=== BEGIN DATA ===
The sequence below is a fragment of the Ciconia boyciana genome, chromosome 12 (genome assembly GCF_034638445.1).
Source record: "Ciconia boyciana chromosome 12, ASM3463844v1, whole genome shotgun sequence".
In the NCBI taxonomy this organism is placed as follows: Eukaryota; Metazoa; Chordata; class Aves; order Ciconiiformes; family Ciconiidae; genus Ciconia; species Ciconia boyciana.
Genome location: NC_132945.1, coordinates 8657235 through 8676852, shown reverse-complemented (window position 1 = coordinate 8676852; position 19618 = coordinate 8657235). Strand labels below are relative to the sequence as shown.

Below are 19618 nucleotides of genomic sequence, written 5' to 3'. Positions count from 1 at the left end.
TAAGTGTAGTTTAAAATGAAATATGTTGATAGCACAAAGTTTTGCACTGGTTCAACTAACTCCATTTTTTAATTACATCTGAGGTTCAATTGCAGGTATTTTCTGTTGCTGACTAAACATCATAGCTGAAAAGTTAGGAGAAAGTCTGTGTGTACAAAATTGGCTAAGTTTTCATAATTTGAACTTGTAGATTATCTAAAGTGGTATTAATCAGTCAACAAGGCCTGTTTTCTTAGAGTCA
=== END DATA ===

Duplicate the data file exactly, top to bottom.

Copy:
The sequence below is a fragment of the Ciconia boyciana genome, chromosome 12 (genome assembly GCF_034638445.1).
Source record: "Ciconia boyciana chromosome 12, ASM3463844v1, whole genome shotgun sequence".
In the NCBI taxonomy this organism is placed as follows: Eukaryota; Metazoa; Chordata; class Aves; order Ciconiiformes; family Ciconiidae; genus Ciconia; species Ciconia boyciana.
Genome location: NC_132945.1, coordinates 8657235 through 8676852, shown reverse-complemented (window position 1 = coordinate 8676852; position 19618 = coordinate 8657235). Strand labels below are relative to the sequence as shown.

Below are 19618 nucleotides of genomic sequence, written 5' to 3'. Positions count from 1 at the left end.
TAAGTGTAGTTTAAAATGAAATATGTTGATAGCACAAAGTTTTGCACTGGTTCAACTAACTCCATTTTTTAATTACATCTGAGGTTCAATTGCAGGTATTTTCTGTTGCTGACTAAACATCATAGCTGAAAAGTTAGGAGAAAGTCTGTGTGTACAAAATTGGCTAAGTTTTCATAATTTGAACTTGTAGATTATCTAAAGTGGTATTAATCAGTCAACAAGGCCTGTTTTCTTAGAGTCA